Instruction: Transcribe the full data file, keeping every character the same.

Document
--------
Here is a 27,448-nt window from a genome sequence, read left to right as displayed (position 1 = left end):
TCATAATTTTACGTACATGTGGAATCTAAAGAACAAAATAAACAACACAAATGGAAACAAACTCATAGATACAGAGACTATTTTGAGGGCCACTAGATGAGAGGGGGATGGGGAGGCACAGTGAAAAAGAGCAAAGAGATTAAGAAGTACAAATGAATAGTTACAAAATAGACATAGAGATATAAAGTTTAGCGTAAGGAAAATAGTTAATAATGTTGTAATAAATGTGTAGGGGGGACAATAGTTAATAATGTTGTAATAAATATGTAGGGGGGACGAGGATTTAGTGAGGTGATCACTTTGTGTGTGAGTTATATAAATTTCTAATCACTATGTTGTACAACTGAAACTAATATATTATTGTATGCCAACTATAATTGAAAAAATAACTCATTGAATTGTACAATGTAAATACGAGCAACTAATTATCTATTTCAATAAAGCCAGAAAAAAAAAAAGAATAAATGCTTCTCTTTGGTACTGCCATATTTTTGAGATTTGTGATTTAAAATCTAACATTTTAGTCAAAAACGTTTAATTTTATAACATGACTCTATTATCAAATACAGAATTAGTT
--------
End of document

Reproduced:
Here is a 27,448-nt window from a genome sequence, read left to right as displayed (position 1 = left end):
TCATAATTTTACGTACATGTGGAATCTAAAGAACAAAATAAACAACACAAATGGAAACAAACTCATAGATACAGAGACTATTTTGAGGGCCACTAGATGAGAGGGGGATGGGGAGGCACAGTGAAAAAGAGCAAAGAGATTAAGAAGTACAAATGAATAGTTACAAAATAGACATAGAGATATAAAGTTTAGCGTAAGGAAAATAGTTAATAATGTTGTAATAAATGTGTAGGGGGGACAATAGTTAATAATGTTGTAATAAATATGTAGGGGGGACGAGGATTTAGTGAGGTGATCACTTTGTGTGTGAGTTATATAAATTTCTAATCACTATGTTGTACAACTGAAACTAATATATTATTGTATGCCAACTATAATTGAAAAAATAACTCATTGAATTGTACAATGTAAATACGAGCAACTAATTATCTATTTCAATAAAGCCAGAAAAAAAAAAAGAATAAATGCTTCTCTTTGGTACTGCCATATTTTTGAGATTTGTGATTTAAAATCTAACATTTTAGTCAAAAACGTTTAATTTTATAACATGACTCTATTATCAAATACAGAATTAGTT